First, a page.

Everybody has a story. Every life is unique and we all have our challenges. The other day, as I was backing my car out of Progressive Pediatric with Caedmon. I was able to read a few sentences of another man’s story and it left me speechless.

I have written before how Caedmon doesn’t have a concept of equilibrium, because living with Cerebral Palsy is all he has ever known. Jeni and I often hear the question, “how do you do it?” My answer is found in Caedmon’s expierence, “We just do it, it’s all we have ever known.” I only know how to be a parent in a family affected by Cerebral Palsy, it’s my normal. Sometimes though, I can begin to absorb the praises of people and begin to think I am super dad. Like I am doing some greater work, that places me in a superior position, over my fellow dads. But, the reality is that I am just like any other father. I woke up one morning with a bassonnet in my bedroom and a few diapers on the floor, I was a dad. My priorities changed, my free time was reduced, I became the second cutest male in my family, and I became adept at changing diapers.

We have a wheelchair in the back of our van and get to park in handicap spaces, but our challenges are no greater than anyone elses. They are just different. Every child is an individual with special needs. Caedmon has them. Jack has them. Andrew has them. Toby has them. So do your kids, or so will your kids, if you aren’t there yet. Even though I know that to be true, it is easy for me to give in to the temptation, and believe that I am Optimus Parent, but then I have an moment like I had in the parking lot.

I had just pushed Caedmon to the car in his wheelchair, placed him into his carseat, and loaded his chair into the back of the van. As I sat there patting myself on the back for my super-human parenting, I saw a man carrying his child to their car. The kiddo was younger than Caedmon, but had similar characteristics. It was obvious that the child didn’t have the option of walking (yet), so dad was carrying him. I know the feeling, but not really. Their truck was parked right next to us, and the carseat was positioned on the side of his car nearest to us. I gave him the, “bus driver wave,” and began to pull out.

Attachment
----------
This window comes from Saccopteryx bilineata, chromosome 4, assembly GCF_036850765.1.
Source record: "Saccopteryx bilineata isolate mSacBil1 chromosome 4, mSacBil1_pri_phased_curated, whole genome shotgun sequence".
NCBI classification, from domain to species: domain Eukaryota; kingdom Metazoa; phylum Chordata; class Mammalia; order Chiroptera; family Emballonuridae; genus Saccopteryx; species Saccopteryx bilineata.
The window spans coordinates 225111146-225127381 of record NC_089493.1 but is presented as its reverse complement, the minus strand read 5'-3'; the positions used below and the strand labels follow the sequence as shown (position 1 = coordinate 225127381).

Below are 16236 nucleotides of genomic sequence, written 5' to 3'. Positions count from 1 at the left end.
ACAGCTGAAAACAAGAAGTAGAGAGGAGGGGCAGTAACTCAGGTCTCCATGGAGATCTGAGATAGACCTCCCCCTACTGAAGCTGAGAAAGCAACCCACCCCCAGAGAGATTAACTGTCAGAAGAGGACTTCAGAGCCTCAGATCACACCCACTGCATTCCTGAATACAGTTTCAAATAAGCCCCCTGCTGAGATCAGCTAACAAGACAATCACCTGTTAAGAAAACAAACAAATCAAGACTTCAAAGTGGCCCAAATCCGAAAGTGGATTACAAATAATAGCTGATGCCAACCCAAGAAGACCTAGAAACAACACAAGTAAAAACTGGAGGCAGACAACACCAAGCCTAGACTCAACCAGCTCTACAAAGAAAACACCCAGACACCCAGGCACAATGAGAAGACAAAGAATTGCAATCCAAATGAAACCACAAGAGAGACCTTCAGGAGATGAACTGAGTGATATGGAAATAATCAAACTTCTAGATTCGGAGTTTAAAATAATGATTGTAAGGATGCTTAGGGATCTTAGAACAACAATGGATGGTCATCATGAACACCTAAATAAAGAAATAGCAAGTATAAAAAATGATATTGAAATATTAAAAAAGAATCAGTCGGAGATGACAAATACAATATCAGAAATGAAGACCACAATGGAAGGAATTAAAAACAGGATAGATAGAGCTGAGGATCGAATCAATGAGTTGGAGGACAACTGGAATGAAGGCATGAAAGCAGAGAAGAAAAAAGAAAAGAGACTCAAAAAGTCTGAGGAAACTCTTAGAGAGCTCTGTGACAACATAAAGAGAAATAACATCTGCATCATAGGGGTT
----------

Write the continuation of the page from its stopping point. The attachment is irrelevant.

What, you don’t know what the “bus driver wave” is? Haven’t you ever noticed that when two busses pass each other, they always wave to one another. They might not wave to another car all day, but they will always wave to their fellow bus driver. It’s more than “hello,” it’s a proclamation of unity and mutual respect. This is how I waved to this other dad.

Anyway, as I was beginning to move, I glanced back over and what I saw stunned me. This father only had one arm! He was doing the same things that I do, with half the limbs. I was ready to take the Super Dad shirt that the boys got me for Fathers Day, and hide it in shame. This guy was Super Dad, I was mearly Spider Dad or Bat Dad. Instant perspective.

The next morning I was stung with an even stronger dose of my perspective meds. While Caedmon was working out, I saw a train of small child, therapist, small child, therapist. Each child was in AFO’s, like Caedmon’s, and was practicing walking. They both had Cerebral Palsy and they were twins! Their parents live our challenges times two, although my guess is that their’s are exponentially more difficult.

I don’t want anyone to stop offering encouragement to our family. The Lord knows, we need it. But, I do want us to remember that we all need it. We all have our challenges, and we all fight emotional and physical exhaustion at times. I hope that this blog, and my other one, provide encouragement to you. I hope that I keep my eyes off of myself and pay attention to the needs of others. I know that Caedmon takes great joy in bringing happiness to others. One of the reasons you come back to this blog is to see him smile. He doesn’t have to smile though. That’s why it is so incredible. Can I encourage you to offer your smile to someone today? Maybe you would let someone read a page of your story or offer a “bus driver wave.” Whatever it is, just do it.


  1. Ryan this is so true. At times we never really know what is going in other’s lives. We just think we do because what we see on the outside. Thank you for helping me step back especially when I am taking it one day at a time.

    1. And that is partly our fault, meaning the person going through things. We all tend to be so guarded that we shield others away from being able to help us out. I vote that we all try to open up a tiny bit more and begin to share our journeys a little better.

    1. High praise, coming from you. I’m humbled and proud that you’ve offered your “stamp of approval,” especially since your essay was catalytic in getting this blog off the ground. Thanks for co-starring in all those videos 🙂

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